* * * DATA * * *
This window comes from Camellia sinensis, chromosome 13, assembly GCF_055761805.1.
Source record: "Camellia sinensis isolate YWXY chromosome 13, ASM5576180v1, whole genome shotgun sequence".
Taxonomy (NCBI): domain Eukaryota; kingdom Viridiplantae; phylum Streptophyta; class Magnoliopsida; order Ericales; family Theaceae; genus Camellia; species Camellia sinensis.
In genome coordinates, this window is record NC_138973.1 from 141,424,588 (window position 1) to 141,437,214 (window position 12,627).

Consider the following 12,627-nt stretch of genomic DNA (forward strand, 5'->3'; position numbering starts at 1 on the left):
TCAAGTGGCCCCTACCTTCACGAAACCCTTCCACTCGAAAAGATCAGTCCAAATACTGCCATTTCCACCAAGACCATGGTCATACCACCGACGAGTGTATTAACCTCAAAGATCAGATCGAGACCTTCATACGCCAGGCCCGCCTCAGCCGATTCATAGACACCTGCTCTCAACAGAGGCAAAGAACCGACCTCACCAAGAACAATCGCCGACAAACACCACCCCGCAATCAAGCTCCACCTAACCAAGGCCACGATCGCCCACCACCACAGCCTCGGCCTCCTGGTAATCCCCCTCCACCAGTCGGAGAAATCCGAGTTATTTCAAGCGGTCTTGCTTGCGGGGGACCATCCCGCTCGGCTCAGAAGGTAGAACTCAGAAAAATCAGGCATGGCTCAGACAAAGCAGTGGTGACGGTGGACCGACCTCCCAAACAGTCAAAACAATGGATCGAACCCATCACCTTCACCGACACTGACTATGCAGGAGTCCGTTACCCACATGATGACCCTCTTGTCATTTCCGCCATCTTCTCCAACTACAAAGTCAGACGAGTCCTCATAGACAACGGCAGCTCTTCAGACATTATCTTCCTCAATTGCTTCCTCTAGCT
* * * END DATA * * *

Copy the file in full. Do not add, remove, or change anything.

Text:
This window comes from Camellia sinensis, chromosome 13, assembly GCF_055761805.1.
Source record: "Camellia sinensis isolate YWXY chromosome 13, ASM5576180v1, whole genome shotgun sequence".
Taxonomy (NCBI): domain Eukaryota; kingdom Viridiplantae; phylum Streptophyta; class Magnoliopsida; order Ericales; family Theaceae; genus Camellia; species Camellia sinensis.
In genome coordinates, this window is record NC_138973.1 from 141,424,588 (window position 1) to 141,437,214 (window position 12,627).

Consider the following 12,627-nt stretch of genomic DNA (forward strand, 5'->3'; position numbering starts at 1 on the left):
TCAAGTGGCCCCTACCTTCACGAAACCCTTCCACTCGAAAAGATCAGTCCAAATACTGCCATTTCCACCAAGACCATGGTCATACCACCGACGAGTGTATTAACCTCAAAGATCAGATCGAGACCTTCATACGCCAGGCCCGCCTCAGCCGATTCATAGACACCTGCTCTCAACAGAGGCAAAGAACCGACCTCACCAAGAACAATCGCCGACAAACACCACCCCGCAATCAAGCTCCACCTAACCAAGGCCACGATCGCCCACCACCACAGCCTCGGCCTCCTGGTAATCCCCCTCCACCAGTCGGAGAAATCCGAGTTATTTCAAGCGGTCTTGCTTGCGGGGGACCATCCCGCTCGGCTCAGAAGGTAGAACTCAGAAAAATCAGGCATGGCTCAGACAAAGCAGTGGTGACGGTGGACCGACCTCCCAAACAGTCAAAACAATGGATCGAACCCATCACCTTCACCGACACTGACTATGCAGGAGTCCGTTACCCACATGATGACCCTCTTGTCATTTCCGCCATCTTCTCCAACTACAAAGTCAGACGAGTCCTCATAGACAACGGCAGCTCTTCAGACATTATCTTCCTCAATTGCTTCCTCTAGCT